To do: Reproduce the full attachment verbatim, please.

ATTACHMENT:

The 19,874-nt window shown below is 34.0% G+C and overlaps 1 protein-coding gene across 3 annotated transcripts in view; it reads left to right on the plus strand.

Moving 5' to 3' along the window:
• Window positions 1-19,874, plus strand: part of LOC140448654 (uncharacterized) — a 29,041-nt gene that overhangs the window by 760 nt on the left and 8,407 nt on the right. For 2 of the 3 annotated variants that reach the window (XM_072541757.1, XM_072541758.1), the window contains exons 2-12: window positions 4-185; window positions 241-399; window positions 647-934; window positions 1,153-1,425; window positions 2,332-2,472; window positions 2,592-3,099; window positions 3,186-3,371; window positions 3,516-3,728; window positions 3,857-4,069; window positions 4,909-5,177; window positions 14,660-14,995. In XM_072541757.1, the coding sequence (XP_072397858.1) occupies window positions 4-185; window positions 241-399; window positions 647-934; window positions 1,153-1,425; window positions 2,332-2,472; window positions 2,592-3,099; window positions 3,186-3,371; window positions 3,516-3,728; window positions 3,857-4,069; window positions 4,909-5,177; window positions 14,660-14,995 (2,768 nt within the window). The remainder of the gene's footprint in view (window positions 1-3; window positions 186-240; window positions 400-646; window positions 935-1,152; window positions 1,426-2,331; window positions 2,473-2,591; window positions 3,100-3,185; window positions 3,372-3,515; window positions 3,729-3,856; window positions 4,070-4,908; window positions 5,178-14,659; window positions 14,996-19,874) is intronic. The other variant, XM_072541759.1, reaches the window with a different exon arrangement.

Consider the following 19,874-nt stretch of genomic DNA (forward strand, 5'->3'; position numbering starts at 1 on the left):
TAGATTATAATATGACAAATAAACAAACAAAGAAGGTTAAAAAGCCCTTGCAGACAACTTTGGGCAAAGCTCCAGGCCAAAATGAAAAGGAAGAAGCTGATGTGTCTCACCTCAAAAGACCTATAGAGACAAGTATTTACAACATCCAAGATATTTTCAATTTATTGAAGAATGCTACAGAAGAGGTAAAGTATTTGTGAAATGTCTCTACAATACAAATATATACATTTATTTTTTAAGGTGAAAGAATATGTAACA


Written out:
The 19,874-nt window shown below is 34.0% G+C and overlaps 1 protein-coding gene across 3 annotated transcripts in view; it reads left to right on the plus strand.

Moving 5' to 3' along the window:
• Window positions 1-19,874, plus strand: part of LOC140448654 (uncharacterized) — a 29,041-nt gene that overhangs the window by 760 nt on the left and 8,407 nt on the right. For 2 of the 3 annotated variants that reach the window (XM_072541757.1, XM_072541758.1), the window contains exons 2-12: window positions 4-185; window positions 241-399; window positions 647-934; window positions 1,153-1,425; window positions 2,332-2,472; window positions 2,592-3,099; window positions 3,186-3,371; window positions 3,516-3,728; window positions 3,857-4,069; window positions 4,909-5,177; window positions 14,660-14,995. In XM_072541757.1, the coding sequence (XP_072397858.1) occupies window positions 4-185; window positions 241-399; window positions 647-934; window positions 1,153-1,425; window positions 2,332-2,472; window positions 2,592-3,099; window positions 3,186-3,371; window positions 3,516-3,728; window positions 3,857-4,069; window positions 4,909-5,177; window positions 14,660-14,995 (2,768 nt within the window). The remainder of the gene's footprint in view (window positions 1-3; window positions 186-240; window positions 400-646; window positions 935-1,152; window positions 1,426-2,331; window positions 2,473-2,591; window positions 3,100-3,185; window positions 3,372-3,515; window positions 3,729-3,856; window positions 4,070-4,908; window positions 5,178-14,659; window positions 14,996-19,874) is intronic. The other variant, XM_072541759.1, reaches the window with a different exon arrangement.

Consider the following 19,874-nt stretch of genomic DNA (forward strand, 5'->3'; position numbering starts at 1 on the left):
TAGATTATAATATGACAAATAAACAAACAAAGAAGGTTAAAAAGCCCTTGCAGACAACTTTGGGCAAAGCTCCAGGCCAAAATGAAAAGGAAGAAGCTGATGTGTCTCACCTCAAAAGACCTATAGAGACAAGTATTTACAACATCCAAGATATTTTCAATTTATTGAAGAATGCTACAGAAGAGGTAAAGTATTTGTGAAATGTCTCTACAATACAAATATATACATTTATTTTTTAAGGTGAAAGAATATGTAACA